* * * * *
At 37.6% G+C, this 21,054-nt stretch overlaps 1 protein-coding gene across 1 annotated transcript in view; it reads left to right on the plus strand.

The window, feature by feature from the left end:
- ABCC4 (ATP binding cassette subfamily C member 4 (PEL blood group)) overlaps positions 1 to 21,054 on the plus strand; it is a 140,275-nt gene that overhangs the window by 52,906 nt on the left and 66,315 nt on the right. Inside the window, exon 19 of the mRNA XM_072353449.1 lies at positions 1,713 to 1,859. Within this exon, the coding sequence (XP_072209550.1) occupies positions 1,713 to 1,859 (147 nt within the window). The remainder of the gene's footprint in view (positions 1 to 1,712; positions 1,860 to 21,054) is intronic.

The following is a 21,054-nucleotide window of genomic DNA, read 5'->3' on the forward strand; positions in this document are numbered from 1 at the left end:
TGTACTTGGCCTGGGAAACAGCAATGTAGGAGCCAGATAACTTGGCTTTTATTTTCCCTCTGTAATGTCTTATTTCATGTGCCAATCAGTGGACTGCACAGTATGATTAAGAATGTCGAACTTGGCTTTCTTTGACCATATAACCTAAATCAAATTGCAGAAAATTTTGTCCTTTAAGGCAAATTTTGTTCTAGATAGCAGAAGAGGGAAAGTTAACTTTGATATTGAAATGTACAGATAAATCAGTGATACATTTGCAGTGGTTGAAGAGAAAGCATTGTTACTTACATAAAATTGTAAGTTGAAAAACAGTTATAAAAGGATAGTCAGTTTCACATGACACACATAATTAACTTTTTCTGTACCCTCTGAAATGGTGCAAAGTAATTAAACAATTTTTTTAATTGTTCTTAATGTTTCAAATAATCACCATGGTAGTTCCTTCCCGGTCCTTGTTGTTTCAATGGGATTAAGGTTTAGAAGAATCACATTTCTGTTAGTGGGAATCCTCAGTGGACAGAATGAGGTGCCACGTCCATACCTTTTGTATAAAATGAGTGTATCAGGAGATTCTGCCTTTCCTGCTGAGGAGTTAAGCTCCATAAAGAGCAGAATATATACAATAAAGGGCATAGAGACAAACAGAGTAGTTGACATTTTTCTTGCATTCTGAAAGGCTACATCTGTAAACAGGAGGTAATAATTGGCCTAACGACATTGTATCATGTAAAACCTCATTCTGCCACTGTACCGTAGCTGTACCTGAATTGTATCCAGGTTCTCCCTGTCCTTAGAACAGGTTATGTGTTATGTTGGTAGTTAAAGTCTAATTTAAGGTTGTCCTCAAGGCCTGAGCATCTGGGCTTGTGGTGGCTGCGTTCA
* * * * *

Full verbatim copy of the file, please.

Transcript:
At 37.6% G+C, this 21,054-nt stretch overlaps 1 protein-coding gene across 1 annotated transcript in view; it reads left to right on the plus strand.

The window, feature by feature from the left end:
- ABCC4 (ATP binding cassette subfamily C member 4 (PEL blood group)) overlaps positions 1 to 21,054 on the plus strand; it is a 140,275-nt gene that overhangs the window by 52,906 nt on the left and 66,315 nt on the right. Inside the window, exon 19 of the mRNA XM_072353449.1 lies at positions 1,713 to 1,859. Within this exon, the coding sequence (XP_072209550.1) occupies positions 1,713 to 1,859 (147 nt within the window). The remainder of the gene's footprint in view (positions 1 to 1,712; positions 1,860 to 21,054) is intronic.

The following is a 21,054-nucleotide window of genomic DNA, read 5'->3' on the forward strand; positions in this document are numbered from 1 at the left end:
TGTACTTGGCCTGGGAAACAGCAATGTAGGAGCCAGATAACTTGGCTTTTATTTTCCCTCTGTAATGTCTTATTTCATGTGCCAATCAGTGGACTGCACAGTATGATTAAGAATGTCGAACTTGGCTTTCTTTGACCATATAACCTAAATCAAATTGCAGAAAATTTTGTCCTTTAAGGCAAATTTTGTTCTAGATAGCAGAAGAGGGAAAGTTAACTTTGATATTGAAATGTACAGATAAATCAGTGATACATTTGCAGTGGTTGAAGAGAAAGCATTGTTACTTACATAAAATTGTAAGTTGAAAAACAGTTATAAAAGGATAGTCAGTTTCACATGACACACATAATTAACTTTTTCTGTACCCTCTGAAATGGTGCAAAGTAATTAAACAATTTTTTTAATTGTTCTTAATGTTTCAAATAATCACCATGGTAGTTCCTTCCCGGTCCTTGTTGTTTCAATGGGATTAAGGTTTAGAAGAATCACATTTCTGTTAGTGGGAATCCTCAGTGGACAGAATGAGGTGCCACGTCCATACCTTTTGTATAAAATGAGTGTATCAGGAGATTCTGCCTTTCCTGCTGAGGAGTTAAGCTCCATAAAGAGCAGAATATATACAATAAAGGGCATAGAGACAAACAGAGTAGTTGACATTTTTCTTGCATTCTGAAAGGCTACATCTGTAAACAGGAGGTAATAATTGGCCTAACGACATTGTATCATGTAAAACCTCATTCTGCCACTGTACCGTAGCTGTACCTGAATTGTATCCAGGTTCTCCCTGTCCTTAGAACAGGTTATGTGTTATGTTGGTAGTTAAAGTCTAATTTAAGGTTGTCCTCAAGGCCTGAGCATCTGGGCTTGTGGTGGCTGCGTTCA